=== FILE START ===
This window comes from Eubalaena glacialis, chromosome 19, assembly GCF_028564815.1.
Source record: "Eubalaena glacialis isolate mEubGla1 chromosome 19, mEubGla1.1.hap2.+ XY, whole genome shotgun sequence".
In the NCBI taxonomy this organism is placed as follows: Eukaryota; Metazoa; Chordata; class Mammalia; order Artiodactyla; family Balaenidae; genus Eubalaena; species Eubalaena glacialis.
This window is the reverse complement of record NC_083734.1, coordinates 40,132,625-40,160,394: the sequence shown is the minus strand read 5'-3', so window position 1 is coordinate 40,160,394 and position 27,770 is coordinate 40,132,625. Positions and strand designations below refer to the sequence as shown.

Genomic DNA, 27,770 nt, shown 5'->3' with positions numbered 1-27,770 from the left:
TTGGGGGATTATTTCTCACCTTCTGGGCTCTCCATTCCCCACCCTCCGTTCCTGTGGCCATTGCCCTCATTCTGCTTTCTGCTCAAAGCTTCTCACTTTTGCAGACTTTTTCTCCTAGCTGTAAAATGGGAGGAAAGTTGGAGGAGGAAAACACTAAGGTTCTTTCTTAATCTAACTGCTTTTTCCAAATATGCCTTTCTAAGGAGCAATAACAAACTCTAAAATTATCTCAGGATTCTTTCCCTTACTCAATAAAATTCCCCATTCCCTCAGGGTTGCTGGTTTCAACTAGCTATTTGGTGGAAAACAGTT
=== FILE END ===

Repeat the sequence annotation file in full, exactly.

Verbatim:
This window comes from Eubalaena glacialis, chromosome 19, assembly GCF_028564815.1.
Source record: "Eubalaena glacialis isolate mEubGla1 chromosome 19, mEubGla1.1.hap2.+ XY, whole genome shotgun sequence".
In the NCBI taxonomy this organism is placed as follows: Eukaryota; Metazoa; Chordata; class Mammalia; order Artiodactyla; family Balaenidae; genus Eubalaena; species Eubalaena glacialis.
This window is the reverse complement of record NC_083734.1, coordinates 40,132,625-40,160,394: the sequence shown is the minus strand read 5'-3', so window position 1 is coordinate 40,160,394 and position 27,770 is coordinate 40,132,625. Positions and strand designations below refer to the sequence as shown.

Genomic DNA, 27,770 nt, shown 5'->3' with positions numbered 1-27,770 from the left:
TTGGGGGATTATTTCTCACCTTCTGGGCTCTCCATTCCCCACCCTCCGTTCCTGTGGCCATTGCCCTCATTCTGCTTTCTGCTCAAAGCTTCTCACTTTTGCAGACTTTTTCTCCTAGCTGTAAAATGGGAGGAAAGTTGGAGGAGGAAAACACTAAGGTTCTTTCTTAATCTAACTGCTTTTTCCAAATATGCCTTTCTAAGGAGCAATAACAAACTCTAAAATTATCTCAGGATTCTTTCCCTTACTCAATAAAATTCCCCATTCCCTCAGGGTTGCTGGTTTCAACTAGCTATTTGGTGGAAAACAGTT